U.S. Foreign Relations and Multinational Corporations

What's the Connection? Gao ID: PAD-78-58 August 23, 1978

Multinational corporations (MNC) are defined by the United Nations as enterprises which own or control production or service facilities outside the country in which they are based. They engage in many types of operations which have varying impacts and policy implications for the home and host governments. The legal existence of MNC is derived from the laws of the home government, but the firms are also restricted by the laws of the nations in which they operate.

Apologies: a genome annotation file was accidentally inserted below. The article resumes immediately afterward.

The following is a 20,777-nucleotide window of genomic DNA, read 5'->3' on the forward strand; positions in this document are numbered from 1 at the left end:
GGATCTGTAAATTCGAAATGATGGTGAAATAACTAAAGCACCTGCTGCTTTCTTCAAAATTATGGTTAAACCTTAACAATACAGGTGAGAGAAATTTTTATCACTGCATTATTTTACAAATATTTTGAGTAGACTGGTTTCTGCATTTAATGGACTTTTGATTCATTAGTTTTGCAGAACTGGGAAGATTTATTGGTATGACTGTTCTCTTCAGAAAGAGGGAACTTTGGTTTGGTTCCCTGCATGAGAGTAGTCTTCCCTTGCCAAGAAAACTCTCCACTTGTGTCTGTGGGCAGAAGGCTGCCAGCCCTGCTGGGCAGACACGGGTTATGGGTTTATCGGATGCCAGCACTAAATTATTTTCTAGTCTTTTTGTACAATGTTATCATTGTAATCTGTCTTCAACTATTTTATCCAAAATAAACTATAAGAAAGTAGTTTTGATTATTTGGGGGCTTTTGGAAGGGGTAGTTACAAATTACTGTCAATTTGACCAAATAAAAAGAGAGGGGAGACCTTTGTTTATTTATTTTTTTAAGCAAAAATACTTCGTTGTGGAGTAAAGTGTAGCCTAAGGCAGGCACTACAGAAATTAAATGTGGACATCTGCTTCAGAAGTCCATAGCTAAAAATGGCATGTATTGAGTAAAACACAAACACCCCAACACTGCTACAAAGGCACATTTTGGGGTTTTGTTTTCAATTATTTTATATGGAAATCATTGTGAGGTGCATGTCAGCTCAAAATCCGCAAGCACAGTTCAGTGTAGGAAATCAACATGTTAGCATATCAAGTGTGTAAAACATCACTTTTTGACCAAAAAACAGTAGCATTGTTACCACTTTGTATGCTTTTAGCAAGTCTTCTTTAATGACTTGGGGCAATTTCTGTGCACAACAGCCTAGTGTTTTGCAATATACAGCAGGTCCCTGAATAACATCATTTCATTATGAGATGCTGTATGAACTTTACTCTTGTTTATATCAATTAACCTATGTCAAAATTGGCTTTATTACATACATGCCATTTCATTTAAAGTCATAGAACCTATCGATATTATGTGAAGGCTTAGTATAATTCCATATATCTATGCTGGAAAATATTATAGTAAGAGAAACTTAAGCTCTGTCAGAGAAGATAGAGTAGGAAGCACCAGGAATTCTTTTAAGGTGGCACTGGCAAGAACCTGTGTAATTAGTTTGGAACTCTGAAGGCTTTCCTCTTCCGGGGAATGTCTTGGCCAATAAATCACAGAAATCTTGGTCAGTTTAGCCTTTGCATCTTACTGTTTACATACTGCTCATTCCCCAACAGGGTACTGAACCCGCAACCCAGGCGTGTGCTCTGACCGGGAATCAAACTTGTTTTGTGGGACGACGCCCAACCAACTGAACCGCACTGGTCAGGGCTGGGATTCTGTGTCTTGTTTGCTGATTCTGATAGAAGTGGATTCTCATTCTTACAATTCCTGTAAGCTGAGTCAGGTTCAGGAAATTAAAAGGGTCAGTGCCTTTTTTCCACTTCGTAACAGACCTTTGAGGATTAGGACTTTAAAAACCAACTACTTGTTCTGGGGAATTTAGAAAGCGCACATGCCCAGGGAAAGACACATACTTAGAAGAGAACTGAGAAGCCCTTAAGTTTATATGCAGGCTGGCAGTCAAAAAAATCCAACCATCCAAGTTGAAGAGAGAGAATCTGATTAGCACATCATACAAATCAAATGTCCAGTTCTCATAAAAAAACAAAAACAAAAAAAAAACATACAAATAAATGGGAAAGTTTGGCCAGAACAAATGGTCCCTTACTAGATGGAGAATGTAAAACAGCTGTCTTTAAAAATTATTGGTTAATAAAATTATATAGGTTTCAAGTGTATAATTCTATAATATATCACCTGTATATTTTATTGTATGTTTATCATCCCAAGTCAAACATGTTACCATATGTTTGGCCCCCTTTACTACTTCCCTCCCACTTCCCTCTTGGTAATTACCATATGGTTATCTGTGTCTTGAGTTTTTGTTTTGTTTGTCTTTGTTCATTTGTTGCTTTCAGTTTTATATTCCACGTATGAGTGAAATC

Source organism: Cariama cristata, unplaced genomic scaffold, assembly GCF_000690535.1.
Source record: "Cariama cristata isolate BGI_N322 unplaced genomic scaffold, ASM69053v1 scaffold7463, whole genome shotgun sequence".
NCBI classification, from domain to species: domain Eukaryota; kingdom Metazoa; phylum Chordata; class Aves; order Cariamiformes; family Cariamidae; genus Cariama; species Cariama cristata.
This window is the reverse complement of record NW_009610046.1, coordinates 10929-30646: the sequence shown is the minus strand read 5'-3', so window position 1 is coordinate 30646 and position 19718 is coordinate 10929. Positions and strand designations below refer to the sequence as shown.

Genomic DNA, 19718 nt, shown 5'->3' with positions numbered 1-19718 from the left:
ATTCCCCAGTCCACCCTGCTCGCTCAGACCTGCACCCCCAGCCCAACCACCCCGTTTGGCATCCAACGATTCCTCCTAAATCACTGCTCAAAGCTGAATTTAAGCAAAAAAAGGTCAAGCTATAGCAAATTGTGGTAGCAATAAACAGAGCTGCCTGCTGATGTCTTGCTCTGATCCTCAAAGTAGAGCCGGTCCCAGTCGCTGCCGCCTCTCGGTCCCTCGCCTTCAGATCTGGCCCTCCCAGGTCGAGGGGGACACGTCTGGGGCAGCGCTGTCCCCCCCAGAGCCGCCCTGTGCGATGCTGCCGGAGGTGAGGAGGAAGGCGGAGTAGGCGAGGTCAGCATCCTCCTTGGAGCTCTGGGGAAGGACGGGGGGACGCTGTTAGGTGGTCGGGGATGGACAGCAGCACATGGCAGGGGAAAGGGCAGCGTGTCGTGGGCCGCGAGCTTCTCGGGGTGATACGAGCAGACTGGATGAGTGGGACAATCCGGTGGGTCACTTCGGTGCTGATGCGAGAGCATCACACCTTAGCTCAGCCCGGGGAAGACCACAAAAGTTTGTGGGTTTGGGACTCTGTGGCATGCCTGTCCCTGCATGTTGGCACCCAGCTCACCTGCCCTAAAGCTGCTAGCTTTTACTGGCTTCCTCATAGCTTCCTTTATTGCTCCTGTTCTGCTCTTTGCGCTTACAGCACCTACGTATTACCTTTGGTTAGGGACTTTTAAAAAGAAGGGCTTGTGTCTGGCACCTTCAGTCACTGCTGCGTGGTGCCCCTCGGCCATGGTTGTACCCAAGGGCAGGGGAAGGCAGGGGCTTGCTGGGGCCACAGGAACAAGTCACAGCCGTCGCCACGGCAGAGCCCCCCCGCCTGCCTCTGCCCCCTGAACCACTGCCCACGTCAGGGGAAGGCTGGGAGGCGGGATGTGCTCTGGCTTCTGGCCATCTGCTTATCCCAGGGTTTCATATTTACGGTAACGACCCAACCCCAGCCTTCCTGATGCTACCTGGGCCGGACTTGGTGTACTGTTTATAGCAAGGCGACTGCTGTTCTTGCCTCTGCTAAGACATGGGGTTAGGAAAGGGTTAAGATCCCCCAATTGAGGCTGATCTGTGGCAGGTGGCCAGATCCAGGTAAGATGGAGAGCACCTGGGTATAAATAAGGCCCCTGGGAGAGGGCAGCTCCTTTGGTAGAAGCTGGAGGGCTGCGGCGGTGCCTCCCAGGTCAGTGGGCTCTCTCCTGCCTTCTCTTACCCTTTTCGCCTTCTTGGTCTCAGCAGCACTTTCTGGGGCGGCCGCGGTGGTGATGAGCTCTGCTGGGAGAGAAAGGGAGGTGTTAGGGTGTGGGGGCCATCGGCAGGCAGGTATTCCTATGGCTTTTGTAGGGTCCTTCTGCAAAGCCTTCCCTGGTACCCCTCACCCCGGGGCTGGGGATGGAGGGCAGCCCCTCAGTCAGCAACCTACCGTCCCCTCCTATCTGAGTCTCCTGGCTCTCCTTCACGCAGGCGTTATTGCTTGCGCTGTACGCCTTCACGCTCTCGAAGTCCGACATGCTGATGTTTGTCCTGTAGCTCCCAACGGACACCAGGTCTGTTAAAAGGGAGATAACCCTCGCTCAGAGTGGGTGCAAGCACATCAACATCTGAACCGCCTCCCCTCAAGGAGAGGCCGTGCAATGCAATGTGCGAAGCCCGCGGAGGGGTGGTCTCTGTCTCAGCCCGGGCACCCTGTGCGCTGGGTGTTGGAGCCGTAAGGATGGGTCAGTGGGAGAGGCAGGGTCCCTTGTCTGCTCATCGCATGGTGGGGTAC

MNC have been a source of conflict and cooperation in international affairs. The conflict often results from actual or perceived threats to national sovereignty. The impacts of MNC on U.S. foreign relations are illustrated by the following: (1) international tensions are sometimes created by the extraterritorial application of U.S. legislation; (2) U.S. embassies furnish assistance to U.S. firms overseas, including diplomatic support; (3) MNC conduct direct negotiations with host-country governments with or without official U.S. knowledge and approval; (4) MNC can promote international cooperation through regional economic integration, increased trade, and by bringing together firms and nations to promote their respective interests; (5) they contribute to the formulation of foreign policy either directly or by influencing public opinion; (6) they can enhance the economic strength and influence of both home and host nations; and (7) U.S. security can be affected by the influence of host nations on MNC. Projections for the future are that MNC will continue, investments will be more selective, problems will develop because of host country demands and U.S. regulation, there will be more collaboration between MNC and host countries, international regulation will not be achieved, MNC may contribute to gaps between developed and developing nations, there will be more host nations, and restrictions across borders will hamper operations.

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